I have already said—I made the point in a speech yesterday—that well meaning though many, if not quite all, of them are, those who oppose world trade and the World Trade Organisation are doing a massive disservice to the people whom they believe they are helping—the people of the poorest countries in the world. I offer one illustration of that fact. Thirty years ago South Korea was a far poorer country than Nigeria. Today the people of South Korea are 30 times richer than the people of Nigeria. One reason is the very different approach to world trade pursued not only by South Korea but by countries in other parts of south-east Asia.
I have also made it clear, publicly and privately, as have my right hon. Friends, that we in Europe must stop dragging our feet on agricultural reform. We know from our experience of the foot and mouth crisis that reform of our farming system and our farming subsidies is increasingly urgent. As I said in response to the hon. Member for Maldon and East Chelmsford, it is also essential, in the interests of enlargement of the European Union as well as the interests of people in developing countries, that we reduce those agricultural subsidies.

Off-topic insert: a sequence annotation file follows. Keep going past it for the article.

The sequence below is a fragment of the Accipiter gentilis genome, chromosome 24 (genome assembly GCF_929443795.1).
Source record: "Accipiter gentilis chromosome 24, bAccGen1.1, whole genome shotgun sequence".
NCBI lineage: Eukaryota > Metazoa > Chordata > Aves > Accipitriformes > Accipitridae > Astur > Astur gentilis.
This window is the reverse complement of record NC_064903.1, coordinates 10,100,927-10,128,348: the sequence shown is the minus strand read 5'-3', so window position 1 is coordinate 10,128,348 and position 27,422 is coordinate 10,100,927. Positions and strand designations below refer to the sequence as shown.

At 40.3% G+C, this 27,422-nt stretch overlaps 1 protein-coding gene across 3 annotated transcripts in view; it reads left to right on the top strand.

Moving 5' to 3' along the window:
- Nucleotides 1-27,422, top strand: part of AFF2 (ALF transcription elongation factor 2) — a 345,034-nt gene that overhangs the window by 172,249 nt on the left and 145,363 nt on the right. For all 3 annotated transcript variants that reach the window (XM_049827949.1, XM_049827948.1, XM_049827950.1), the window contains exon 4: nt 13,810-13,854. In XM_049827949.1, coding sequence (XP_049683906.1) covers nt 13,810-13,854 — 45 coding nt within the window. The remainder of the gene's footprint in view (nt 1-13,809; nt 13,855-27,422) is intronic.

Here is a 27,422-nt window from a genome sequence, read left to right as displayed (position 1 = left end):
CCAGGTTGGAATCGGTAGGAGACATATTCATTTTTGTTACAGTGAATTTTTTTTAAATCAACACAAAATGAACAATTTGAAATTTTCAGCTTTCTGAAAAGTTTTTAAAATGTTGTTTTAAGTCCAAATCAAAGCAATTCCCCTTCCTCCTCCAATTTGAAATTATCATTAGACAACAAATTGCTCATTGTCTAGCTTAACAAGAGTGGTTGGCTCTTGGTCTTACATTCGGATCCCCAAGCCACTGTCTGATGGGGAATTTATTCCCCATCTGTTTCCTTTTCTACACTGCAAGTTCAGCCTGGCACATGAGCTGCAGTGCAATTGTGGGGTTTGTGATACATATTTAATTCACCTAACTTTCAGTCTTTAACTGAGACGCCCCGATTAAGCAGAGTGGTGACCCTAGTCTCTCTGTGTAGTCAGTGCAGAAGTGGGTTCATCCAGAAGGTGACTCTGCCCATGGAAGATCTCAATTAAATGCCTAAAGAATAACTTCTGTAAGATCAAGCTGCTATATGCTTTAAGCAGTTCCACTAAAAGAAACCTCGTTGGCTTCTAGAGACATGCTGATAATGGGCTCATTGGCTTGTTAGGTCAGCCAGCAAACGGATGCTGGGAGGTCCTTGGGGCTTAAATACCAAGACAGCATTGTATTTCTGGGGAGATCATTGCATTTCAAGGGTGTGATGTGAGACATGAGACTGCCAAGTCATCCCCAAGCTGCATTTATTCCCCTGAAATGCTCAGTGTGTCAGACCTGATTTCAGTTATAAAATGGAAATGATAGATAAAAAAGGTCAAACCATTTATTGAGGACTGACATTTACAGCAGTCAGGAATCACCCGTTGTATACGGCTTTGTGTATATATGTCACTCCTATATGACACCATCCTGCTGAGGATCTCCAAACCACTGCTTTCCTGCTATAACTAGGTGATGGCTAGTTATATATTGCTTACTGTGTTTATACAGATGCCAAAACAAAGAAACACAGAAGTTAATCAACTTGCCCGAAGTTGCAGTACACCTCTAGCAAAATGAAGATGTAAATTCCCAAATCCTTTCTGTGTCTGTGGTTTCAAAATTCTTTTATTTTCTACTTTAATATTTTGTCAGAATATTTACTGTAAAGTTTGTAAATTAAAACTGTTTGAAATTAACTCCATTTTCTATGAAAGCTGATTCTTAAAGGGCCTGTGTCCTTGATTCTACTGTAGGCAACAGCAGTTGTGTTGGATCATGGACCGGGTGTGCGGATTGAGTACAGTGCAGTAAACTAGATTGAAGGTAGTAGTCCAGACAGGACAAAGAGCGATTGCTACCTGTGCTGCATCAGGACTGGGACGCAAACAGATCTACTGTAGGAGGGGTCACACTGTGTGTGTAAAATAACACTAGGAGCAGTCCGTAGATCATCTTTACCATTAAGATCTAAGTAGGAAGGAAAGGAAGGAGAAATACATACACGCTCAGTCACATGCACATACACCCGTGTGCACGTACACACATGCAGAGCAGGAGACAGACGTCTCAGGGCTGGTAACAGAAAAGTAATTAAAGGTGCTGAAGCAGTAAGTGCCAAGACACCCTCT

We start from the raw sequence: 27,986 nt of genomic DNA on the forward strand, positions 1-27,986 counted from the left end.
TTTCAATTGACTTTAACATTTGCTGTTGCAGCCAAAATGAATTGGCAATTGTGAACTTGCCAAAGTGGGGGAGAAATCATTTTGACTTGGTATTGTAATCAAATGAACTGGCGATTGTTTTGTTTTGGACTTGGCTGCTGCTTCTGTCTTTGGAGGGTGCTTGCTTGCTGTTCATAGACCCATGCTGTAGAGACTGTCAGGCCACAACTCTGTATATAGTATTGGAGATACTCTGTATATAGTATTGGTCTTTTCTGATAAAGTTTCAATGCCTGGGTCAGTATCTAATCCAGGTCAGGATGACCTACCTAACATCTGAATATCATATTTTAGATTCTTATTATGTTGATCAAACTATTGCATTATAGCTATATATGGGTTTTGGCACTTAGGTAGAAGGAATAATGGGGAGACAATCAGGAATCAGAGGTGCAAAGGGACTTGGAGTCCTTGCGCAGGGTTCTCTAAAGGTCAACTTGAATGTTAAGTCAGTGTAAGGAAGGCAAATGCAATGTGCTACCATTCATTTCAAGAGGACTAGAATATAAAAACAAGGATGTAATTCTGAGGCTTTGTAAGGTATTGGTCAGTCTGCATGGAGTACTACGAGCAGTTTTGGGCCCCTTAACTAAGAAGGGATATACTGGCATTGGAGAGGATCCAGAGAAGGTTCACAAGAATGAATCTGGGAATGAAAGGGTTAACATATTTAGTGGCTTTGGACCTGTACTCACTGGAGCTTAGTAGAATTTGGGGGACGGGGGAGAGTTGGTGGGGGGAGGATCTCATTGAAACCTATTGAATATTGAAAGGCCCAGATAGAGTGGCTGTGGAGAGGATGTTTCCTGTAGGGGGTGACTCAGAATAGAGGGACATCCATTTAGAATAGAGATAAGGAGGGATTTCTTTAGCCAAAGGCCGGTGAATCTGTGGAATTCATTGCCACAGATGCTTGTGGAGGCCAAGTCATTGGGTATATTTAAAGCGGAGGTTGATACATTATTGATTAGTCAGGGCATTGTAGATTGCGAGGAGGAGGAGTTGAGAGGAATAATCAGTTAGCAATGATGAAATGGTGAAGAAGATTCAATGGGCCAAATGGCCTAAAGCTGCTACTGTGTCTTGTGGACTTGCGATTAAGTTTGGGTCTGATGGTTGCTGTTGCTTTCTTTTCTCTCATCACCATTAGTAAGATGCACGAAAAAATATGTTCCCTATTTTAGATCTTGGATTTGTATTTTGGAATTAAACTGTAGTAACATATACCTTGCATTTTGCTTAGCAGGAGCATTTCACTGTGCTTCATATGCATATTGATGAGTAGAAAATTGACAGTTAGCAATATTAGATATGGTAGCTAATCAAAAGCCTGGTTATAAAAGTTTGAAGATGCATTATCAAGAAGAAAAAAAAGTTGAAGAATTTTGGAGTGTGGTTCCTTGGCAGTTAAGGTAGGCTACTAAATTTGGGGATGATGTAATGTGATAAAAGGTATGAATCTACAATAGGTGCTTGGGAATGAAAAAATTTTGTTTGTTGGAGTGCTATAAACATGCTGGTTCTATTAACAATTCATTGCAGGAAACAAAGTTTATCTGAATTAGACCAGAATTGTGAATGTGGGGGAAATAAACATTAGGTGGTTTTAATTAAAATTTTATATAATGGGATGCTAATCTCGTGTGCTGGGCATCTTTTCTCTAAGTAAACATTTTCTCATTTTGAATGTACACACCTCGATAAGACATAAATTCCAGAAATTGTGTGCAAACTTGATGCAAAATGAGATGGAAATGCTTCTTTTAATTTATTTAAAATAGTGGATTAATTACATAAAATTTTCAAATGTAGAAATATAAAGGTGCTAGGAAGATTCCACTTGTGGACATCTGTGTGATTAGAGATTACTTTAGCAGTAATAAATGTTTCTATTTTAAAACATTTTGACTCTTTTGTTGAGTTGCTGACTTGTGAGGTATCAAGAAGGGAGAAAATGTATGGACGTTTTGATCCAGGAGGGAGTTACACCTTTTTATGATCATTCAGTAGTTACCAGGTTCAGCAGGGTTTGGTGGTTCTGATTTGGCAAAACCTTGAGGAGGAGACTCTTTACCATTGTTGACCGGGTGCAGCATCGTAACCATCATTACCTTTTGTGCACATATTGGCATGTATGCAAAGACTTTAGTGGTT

We are already committed, as a result of the Uruguay round, to phasing out the multi-fibre agreement on textiles. As far as investment and competition are concerned, we are seeking to strengthen the rules that will enable much greater foreign direct investment—not speculative flows—in developing countries that urgently need that capital to improve their infrastructure.
I welcome the support of Dr. Cable for the position that we are taking at Doha.